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Atherosclerosis is a chronic inflammatory vascular disease. Toll-like receptors (TLRs) are major initiators of inflammation. TLR2 promotes atherosclerosis in LDL receptor (LDLr)-deficient mice fed a high-fat diet (HFD). TLR2 forms heterodimers with TLR1 or TLR6 to enable inflammatory responses in the presence of distinct ligands. Here we asked whether TLR1 and/or TLR6 are required. We studied atherosclerotic disease using either TLR1- or TLR6-deficient mice. Deficiency of TLR1 or TLR6 did not diminish HFD-driven disease. When HFD-fed LDLr-deficient mice were challenged with Pam3 or MALP2, specific exogenous ligands of TLR2/1 or TLR2/6, respectively, atherosclerotic lesions developed with remarkable intensity in the abdominal segment of the descending aorta. In contrast to atherosclerosis induced by the endogenous agonists, these lesions were diminished by deficiency of either TLR1 or TLR6. The endogenous ligand(s) that arise from consumption of a HFD and promote disease via TLR2 are unknown. Either TLR1 or TLR6 are redundant for this endogenous ligand detection, or they are both irrelevant to endogenous ligand detection. However, the exogenous ligands Pam3 and MALP2 promote severe abdominal atherosclerosis in the descending aorta that is dependent on TLR1 and TLR6, respectively.
Atherosclerosis is a chronic inflammatory disease in which immune and metabolic factors interact to initiate and propagate arterial lesions (1). An understanding of the role of toll-like receptors (TLRs) in atherosclerosis could clarify the progression of this complex disease (2). TLRs, which are expressed on most cells in the body, are critical pathogen recognition receptors in innate immunity. They recognize and bind diverse molecules representative of multiple types of foreign microbes (3). These microbially derived molecules are considered “exogenous” TLR ligands; they include lipids, carbohydrates, nucleic acids, and proteins. TLRs also recognize host-derived ligands, referred to as “endogenous” TLR ligands because they arise from damaged tissue self molecules including breakdown products of oxidation and tissue degradation (4). Thus TLRs are involved in innate immune responses beyond anti-microbial responses, including roles in homeostatic mechanisms that resolve sterile injury.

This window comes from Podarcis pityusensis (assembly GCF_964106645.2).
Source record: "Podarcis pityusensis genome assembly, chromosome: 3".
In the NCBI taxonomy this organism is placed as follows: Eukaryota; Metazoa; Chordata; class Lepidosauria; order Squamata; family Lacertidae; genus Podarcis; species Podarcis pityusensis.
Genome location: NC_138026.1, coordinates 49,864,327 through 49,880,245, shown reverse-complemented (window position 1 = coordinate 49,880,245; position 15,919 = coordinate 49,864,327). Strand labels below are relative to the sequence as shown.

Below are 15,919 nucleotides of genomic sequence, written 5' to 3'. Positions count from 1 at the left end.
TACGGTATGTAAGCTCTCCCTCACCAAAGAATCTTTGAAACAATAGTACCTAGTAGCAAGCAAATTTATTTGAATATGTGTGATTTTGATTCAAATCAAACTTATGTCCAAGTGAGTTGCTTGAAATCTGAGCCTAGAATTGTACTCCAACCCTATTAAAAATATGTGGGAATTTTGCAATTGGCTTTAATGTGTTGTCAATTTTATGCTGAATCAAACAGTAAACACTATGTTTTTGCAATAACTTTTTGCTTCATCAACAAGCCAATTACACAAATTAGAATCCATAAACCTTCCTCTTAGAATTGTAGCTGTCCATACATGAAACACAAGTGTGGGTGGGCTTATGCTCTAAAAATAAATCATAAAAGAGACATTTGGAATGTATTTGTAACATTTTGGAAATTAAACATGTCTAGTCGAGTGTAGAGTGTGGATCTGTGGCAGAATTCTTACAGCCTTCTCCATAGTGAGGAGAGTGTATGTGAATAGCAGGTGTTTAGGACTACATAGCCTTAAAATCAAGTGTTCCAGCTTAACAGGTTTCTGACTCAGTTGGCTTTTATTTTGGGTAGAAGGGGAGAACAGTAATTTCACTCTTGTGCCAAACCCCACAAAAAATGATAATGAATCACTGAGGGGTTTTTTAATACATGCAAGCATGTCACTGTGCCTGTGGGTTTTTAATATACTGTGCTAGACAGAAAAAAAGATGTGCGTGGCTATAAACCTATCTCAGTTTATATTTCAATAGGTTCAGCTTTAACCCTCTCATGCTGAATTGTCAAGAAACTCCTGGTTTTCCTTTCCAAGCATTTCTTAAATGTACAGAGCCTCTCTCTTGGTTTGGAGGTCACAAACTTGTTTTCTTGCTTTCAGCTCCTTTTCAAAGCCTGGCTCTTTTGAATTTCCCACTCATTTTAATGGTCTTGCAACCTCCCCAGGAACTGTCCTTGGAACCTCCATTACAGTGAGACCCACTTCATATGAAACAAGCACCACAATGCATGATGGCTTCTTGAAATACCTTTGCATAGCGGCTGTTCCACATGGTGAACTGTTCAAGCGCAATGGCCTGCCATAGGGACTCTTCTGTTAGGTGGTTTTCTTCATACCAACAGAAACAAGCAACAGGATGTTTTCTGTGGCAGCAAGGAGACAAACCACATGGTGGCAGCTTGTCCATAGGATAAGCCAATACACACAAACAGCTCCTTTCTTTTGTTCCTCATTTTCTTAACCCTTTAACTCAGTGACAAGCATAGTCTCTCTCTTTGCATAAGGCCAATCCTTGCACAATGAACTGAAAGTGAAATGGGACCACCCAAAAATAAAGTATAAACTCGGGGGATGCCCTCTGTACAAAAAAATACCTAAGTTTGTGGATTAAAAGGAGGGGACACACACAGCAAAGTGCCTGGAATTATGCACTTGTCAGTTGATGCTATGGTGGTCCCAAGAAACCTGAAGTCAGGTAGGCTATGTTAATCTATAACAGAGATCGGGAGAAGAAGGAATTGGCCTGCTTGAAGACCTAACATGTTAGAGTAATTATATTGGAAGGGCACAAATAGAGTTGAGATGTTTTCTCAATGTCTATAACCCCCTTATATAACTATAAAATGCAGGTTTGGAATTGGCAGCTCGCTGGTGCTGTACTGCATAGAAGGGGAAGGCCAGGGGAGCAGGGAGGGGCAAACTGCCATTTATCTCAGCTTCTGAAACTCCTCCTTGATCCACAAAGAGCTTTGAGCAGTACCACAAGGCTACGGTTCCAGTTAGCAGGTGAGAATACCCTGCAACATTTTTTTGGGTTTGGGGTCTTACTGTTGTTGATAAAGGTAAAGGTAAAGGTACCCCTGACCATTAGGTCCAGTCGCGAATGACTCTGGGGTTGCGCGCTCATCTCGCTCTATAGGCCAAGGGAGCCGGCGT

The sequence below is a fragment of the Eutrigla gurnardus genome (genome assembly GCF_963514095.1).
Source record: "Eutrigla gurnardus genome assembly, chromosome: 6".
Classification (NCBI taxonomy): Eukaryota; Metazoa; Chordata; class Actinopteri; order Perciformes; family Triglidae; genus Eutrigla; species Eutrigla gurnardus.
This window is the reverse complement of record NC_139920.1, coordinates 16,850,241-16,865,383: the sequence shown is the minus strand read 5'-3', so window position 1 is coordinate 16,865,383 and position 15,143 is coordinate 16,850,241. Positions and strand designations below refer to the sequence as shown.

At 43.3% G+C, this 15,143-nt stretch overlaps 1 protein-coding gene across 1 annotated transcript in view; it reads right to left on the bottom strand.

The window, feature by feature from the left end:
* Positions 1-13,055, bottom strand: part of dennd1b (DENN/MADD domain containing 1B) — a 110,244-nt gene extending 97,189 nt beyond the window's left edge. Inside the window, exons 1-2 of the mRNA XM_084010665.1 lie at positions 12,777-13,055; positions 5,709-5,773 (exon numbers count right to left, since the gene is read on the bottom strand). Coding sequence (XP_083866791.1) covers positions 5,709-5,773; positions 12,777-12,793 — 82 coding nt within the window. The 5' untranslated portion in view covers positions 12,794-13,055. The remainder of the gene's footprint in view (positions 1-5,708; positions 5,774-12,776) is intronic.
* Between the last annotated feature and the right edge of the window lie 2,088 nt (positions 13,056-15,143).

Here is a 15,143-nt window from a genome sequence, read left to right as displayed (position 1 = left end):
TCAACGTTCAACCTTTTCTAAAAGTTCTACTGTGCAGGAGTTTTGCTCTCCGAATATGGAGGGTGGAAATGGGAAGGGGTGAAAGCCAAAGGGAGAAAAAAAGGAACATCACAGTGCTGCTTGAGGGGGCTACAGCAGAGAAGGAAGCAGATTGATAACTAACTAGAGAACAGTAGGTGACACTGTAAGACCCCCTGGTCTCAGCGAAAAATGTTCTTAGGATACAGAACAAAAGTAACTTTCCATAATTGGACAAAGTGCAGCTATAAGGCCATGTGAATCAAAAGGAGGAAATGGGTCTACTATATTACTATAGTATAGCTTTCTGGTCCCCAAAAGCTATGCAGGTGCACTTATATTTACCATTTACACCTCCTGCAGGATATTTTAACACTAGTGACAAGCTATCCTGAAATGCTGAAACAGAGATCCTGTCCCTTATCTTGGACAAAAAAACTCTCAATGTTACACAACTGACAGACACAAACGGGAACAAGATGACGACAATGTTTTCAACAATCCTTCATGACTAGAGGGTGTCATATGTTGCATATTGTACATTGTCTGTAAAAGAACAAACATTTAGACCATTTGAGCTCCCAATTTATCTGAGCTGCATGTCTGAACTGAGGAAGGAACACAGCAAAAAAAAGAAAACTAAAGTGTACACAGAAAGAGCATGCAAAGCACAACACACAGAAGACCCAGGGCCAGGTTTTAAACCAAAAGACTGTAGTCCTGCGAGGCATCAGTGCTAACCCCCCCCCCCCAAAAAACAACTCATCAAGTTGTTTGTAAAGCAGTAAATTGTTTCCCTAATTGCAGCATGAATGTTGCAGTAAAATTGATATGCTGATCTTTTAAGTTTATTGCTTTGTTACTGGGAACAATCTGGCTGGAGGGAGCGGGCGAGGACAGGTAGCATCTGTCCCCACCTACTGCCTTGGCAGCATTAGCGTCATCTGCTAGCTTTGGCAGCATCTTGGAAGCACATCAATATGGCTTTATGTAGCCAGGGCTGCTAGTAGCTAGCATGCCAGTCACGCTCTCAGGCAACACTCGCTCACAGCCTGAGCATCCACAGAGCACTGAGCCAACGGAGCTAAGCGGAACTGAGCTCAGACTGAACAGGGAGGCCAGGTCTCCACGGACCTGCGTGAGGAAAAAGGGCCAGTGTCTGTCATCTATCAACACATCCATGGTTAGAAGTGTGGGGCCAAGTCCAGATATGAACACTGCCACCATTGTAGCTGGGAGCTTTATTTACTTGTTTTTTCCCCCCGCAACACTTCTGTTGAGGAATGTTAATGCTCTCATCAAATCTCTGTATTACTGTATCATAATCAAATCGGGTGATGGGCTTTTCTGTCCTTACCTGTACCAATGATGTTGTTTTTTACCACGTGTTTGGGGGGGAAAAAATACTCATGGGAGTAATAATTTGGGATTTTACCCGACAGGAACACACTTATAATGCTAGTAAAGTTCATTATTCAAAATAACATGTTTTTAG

We focused our atherosclerosis studies on TLR2 because in vitro experiments with cultured human coronary artery endothelial cells (ECs) show that cells exposed to an approximation of the disturbed flow conditions prevalent at sites of lesion development exhibit upregulated responsiveness to TLR2 agonists (5). This is due to an enhanced expression of TLR2 in ECs in response to disturbed flow.
We reported that a global deficiency of TLR2 in LDL receptor (LDLr)-deficient (LDLr−/−) mice fed a high-fat diet (HFD) for 10 or 14 weeks is atheroprotective (6). The deletion of TLR2 in these hyperlipidemic mice results in a 50% reduction in lesion severity in both the aorta and the heart sinus. EC expression of TLR2 is increased by consumption of a HFD, and this expression, which is observed within 2 weeks in the lesion-prone lesser curvature of the aortic arch (rather than the lesion-resistant greater curvature), correlates with intimal leukocyte accumulation (7). The endogenous agonist that binds TLR2 on EC and promotes increased TLR2 expression, EC activation, and leukocyte accumulation is unknown, but its presence is increased in LDLr−/− mice fed a HFD (6, 7). The identification of this unknown endogenous agonist is an ongoing project.
In additional studies, we administered a synthetic TLR2/1 agonist, Pam3, to the hyperlipidemic LDLr−/− mice to determine the atherosclerotic effects of systemic or whole-body TLR2 activation (6, 7). After 12 weeks of HFD consumption and weekly intraperitoneal (i.p.) injection of a vehicle control or Pam3, the Pam3-exposed mice exhibit a striking dose-dependent increase in lesion severity. Aortic lesion areas are increased 82% and 400% in the heart sinus and the en face aorta, respectively, in mice repeatedly exposed to Pam3 (6). Importantly, no accelerated disease is observed in TLR2+/+LDLr−/− mice receiving vehicle control or TLR2−/−LDLr−/− mice receiving Pam3, indicating absolute specificity for TLR2. Moreover, leukocyte TLR2 expression is sufficient for this exacerbated disease pathology in response to Pam3, whereas EC expression is not required (6).
The specificity of TLR2 is fairly broad; some of this breadth derives from its association with either TLR1 or TLR6. Heterodimer TLR2/6 binds bis-acylated lipopeptides such as MALP2, whereas the TLR2/1 heterodimer binds tris-acylated lipopeptides such as Pam3. Both the specific loci of the lipopeptides and the lipopeptide moieties are key (8, 9). It is unknown whether TLR2 homodimers are formed or signal. TLR2 and TLR6 can associate with other surface receptors (such as CD36) to activate cells (10). Because TLR2 is proatherogenic, we sought to determine which of its two known TLR signaling partners, TLR1 and TLR6, are in involved in promoting lesion progression in response to cell activation via either endogenous or exogenous agonists.